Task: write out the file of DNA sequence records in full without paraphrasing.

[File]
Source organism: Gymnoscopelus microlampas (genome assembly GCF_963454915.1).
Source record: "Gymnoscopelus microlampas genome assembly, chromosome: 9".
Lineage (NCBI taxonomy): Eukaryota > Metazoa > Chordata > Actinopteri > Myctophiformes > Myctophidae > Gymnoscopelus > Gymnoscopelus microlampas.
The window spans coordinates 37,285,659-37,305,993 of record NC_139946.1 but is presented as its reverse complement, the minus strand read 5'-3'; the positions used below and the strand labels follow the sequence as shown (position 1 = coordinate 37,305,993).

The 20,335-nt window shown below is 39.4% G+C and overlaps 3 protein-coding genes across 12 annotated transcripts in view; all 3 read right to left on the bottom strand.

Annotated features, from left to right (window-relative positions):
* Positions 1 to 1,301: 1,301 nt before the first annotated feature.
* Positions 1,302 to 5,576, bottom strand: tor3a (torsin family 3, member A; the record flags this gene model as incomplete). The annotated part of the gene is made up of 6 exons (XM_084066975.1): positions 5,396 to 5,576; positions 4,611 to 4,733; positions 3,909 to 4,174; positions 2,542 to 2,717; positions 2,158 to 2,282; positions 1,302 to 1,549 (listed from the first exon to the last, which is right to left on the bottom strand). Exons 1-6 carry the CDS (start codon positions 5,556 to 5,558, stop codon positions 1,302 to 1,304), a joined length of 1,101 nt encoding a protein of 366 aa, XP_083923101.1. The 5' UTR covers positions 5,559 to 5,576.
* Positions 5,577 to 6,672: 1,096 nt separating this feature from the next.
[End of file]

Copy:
Source organism: Gymnoscopelus microlampas (genome assembly GCF_963454915.1).
Source record: "Gymnoscopelus microlampas genome assembly, chromosome: 9".
Lineage (NCBI taxonomy): Eukaryota > Metazoa > Chordata > Actinopteri > Myctophiformes > Myctophidae > Gymnoscopelus > Gymnoscopelus microlampas.
The window spans coordinates 37,285,659-37,305,993 of record NC_139946.1 but is presented as its reverse complement, the minus strand read 5'-3'; the positions used below and the strand labels follow the sequence as shown (position 1 = coordinate 37,305,993).

The 20,335-nt window shown below is 39.4% G+C and overlaps 3 protein-coding genes across 12 annotated transcripts in view; all 3 read right to left on the bottom strand.

Annotated features, from left to right (window-relative positions):
* Positions 1 to 1,301: 1,301 nt before the first annotated feature.
* Positions 1,302 to 5,576, bottom strand: tor3a (torsin family 3, member A; the record flags this gene model as incomplete). The annotated part of the gene is made up of 6 exons (XM_084066975.1): positions 5,396 to 5,576; positions 4,611 to 4,733; positions 3,909 to 4,174; positions 2,542 to 2,717; positions 2,158 to 2,282; positions 1,302 to 1,549 (listed from the first exon to the last, which is right to left on the bottom strand). Exons 1-6 carry the CDS (start codon positions 5,556 to 5,558, stop codon positions 1,302 to 1,304), a joined length of 1,101 nt encoding a protein of 366 aa, XP_083923101.1. The 5' UTR covers positions 5,559 to 5,576.
* Positions 5,577 to 6,672: 1,096 nt separating this feature from the next.